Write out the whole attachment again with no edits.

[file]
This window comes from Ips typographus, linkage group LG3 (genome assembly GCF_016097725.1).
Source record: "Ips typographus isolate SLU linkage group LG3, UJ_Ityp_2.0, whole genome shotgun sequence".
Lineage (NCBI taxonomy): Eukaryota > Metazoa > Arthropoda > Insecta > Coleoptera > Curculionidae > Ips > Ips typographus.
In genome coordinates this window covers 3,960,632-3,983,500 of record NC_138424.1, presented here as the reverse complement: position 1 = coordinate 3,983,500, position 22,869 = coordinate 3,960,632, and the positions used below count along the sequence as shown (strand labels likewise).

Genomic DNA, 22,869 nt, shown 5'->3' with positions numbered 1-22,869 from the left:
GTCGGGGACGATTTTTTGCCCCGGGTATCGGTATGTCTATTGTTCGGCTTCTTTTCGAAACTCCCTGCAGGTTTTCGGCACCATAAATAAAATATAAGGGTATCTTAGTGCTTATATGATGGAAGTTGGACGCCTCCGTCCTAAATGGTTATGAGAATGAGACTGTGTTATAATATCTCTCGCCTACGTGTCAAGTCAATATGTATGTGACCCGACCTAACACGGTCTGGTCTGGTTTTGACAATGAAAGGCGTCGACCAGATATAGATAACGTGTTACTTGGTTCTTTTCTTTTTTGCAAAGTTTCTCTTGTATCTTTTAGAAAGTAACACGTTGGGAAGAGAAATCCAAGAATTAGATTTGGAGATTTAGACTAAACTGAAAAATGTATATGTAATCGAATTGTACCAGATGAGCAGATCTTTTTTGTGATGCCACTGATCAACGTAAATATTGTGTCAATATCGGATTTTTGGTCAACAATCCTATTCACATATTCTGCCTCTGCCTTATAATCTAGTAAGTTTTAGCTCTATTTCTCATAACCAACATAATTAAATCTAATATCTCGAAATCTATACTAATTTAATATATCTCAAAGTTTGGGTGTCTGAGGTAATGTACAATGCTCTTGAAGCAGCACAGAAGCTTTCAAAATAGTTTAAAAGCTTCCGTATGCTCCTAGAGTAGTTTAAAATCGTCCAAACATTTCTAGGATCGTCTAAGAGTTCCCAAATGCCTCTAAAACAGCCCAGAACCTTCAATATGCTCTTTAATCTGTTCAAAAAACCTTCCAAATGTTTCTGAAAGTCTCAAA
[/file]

This window comes from Ips typographus, linkage group LG3 (genome assembly GCF_016097725.1).
Source record: "Ips typographus isolate SLU linkage group LG3, UJ_Ityp_2.0, whole genome shotgun sequence".
Lineage (NCBI taxonomy): Eukaryota > Metazoa > Arthropoda > Insecta > Coleoptera > Curculionidae > Ips > Ips typographus.
In genome coordinates this window covers 3,960,632-3,983,500 of record NC_138424.1, presented here as the reverse complement: position 1 = coordinate 3,983,500, position 22,869 = coordinate 3,960,632, and the positions used below count along the sequence as shown (strand labels likewise).

Genomic DNA, 22,869 nt, shown 5'->3' with positions numbered 1-22,869 from the left:
GTCGGGGACGATTTTTTGCCCCGGGTATCGGTATGTCTATTGTTCGGCTTCTTTTCGAAACTCCCTGCAGGTTTTCGGCACCATAAATAAAATATAAGGGTATCTTAGTGCTTATATGATGGAAGTTGGACGCCTCCGTCCTAAATGGTTATGAGAATGAGACTGTGTTATAATATCTCTCGCCTACGTGTCAAGTCAATATGTATGTGACCCGACCTAACACGGTCTGGTCTGGTTTTGACAATGAAAGGCGTCGACCAGATATAGATAACGTGTTACTTGGTTCTTTTCTTTTTTGCAAAGTTTCTCTTGTATCTTTTAGAAAGTAACACGTTGGGAAGAGAAATCCAAGAATTAGATTTGGAGATTTAGACTAAACTGAAAAATGTATATGTAATCGAATTGTACCAGATGAGCAGATCTTTTTTGTGATGCCACTGATCAACGTAAATATTGTGTCAATATCGGATTTTTGGTCAACAATCCTATTCACATATTCTGCCTCTGCCTTATAATCTAGTAAGTTTTAGCTCTATTTCTCATAACCAACATAATTAAATCTAATATCTCGAAATCTATACTAATTTAATATATCTCAAAGTTTGGGTGTCTGAGGTAATGTACAATGCTCTTGAAGCAGCACAGAAGCTTTCAAAATAGTTTAAAAGCTTCCGTATGCTCCTAGAGTAGTTTAAAATCGTCCAAACATTTCTAGGATCGTCTAAGAGTTCCCAAATGCCTCTAAAACAGCCCAGAACCTTCAATATGCTCTTTAATCTGTTCAAAAAACCTTCCAAATGTTTCTGAAAGTCTCAAA